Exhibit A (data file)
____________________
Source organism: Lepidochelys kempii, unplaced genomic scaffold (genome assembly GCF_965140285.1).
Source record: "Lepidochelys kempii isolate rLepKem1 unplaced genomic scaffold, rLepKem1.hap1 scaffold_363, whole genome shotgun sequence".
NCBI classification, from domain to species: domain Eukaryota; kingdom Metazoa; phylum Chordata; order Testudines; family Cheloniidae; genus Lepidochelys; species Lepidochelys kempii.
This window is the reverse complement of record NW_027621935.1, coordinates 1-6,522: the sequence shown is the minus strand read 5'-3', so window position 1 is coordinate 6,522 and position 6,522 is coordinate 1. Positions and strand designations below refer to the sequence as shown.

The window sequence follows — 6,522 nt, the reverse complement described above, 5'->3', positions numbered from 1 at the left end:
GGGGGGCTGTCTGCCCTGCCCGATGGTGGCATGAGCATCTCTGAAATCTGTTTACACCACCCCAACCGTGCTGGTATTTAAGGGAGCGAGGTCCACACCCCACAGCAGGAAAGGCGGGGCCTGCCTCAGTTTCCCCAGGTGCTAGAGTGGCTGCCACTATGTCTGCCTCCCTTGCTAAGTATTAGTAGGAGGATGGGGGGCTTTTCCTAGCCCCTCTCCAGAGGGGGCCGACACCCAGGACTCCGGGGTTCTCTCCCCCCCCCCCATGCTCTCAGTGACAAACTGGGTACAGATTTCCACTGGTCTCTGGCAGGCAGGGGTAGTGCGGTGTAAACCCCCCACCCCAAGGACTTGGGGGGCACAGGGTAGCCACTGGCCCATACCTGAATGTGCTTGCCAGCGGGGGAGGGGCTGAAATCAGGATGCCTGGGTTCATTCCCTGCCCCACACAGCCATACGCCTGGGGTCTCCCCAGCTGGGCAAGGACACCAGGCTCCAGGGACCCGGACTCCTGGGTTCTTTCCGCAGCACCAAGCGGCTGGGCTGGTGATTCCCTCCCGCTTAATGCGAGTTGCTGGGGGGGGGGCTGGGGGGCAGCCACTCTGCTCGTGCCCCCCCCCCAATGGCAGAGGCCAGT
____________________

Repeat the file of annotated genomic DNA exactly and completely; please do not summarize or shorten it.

Source organism: Lepidochelys kempii, unplaced genomic scaffold (genome assembly GCF_965140285.1).
Source record: "Lepidochelys kempii isolate rLepKem1 unplaced genomic scaffold, rLepKem1.hap1 scaffold_363, whole genome shotgun sequence".
NCBI classification, from domain to species: domain Eukaryota; kingdom Metazoa; phylum Chordata; order Testudines; family Cheloniidae; genus Lepidochelys; species Lepidochelys kempii.
This window is the reverse complement of record NW_027621935.1, coordinates 1-6,522: the sequence shown is the minus strand read 5'-3', so window position 1 is coordinate 6,522 and position 6,522 is coordinate 1. Positions and strand designations below refer to the sequence as shown.

The window sequence follows — 6,522 nt, the reverse complement described above, 5'->3', positions numbered from 1 at the left end:
GGGGGGCTGTCTGCCCTGCCCGATGGTGGCATGAGCATCTCTGAAATCTGTTTACACCACCCCAACCGTGCTGGTATTTAAGGGAGCGAGGTCCACACCCCACAGCAGGAAAGGCGGGGCCTGCCTCAGTTTCCCCAGGTGCTAGAGTGGCTGCCACTATGTCTGCCTCCCTTGCTAAGTATTAGTAGGAGGATGGGGGGCTTTTCCTAGCCCCTCTCCAGAGGGGGCCGACACCCAGGACTCCGGGGTTCTCTCCCCCCCCCCCATGCTCTCAGTGACAAACTGGGTACAGATTTCCACTGGTCTCTGGCAGGCAGGGGTAGTGCGGTGTAAACCCCCCACCCCAAGGACTTGGGGGGCACAGGGTAGCCACTGGCCCATACCTGAATGTGCTTGCCAGCGGGGGAGGGGCTGAAATCAGGATGCCTGGGTTCATTCCCTGCCCCACACAGCCATACGCCTGGGGTCTCCCCAGCTGGGCAAGGACACCAGGCTCCAGGGACCCGGACTCCTGGGTTCTTTCCGCAGCACCAAGCGGCTGGGCTGGTGATTCCCTCCCGCTTAATGCGAGTTGCTGGGGGGGGGGCTGGGGGGCAGCCACTCTGCTCGTGCCCCCCCCCCAATGGCAGAGGCCAGT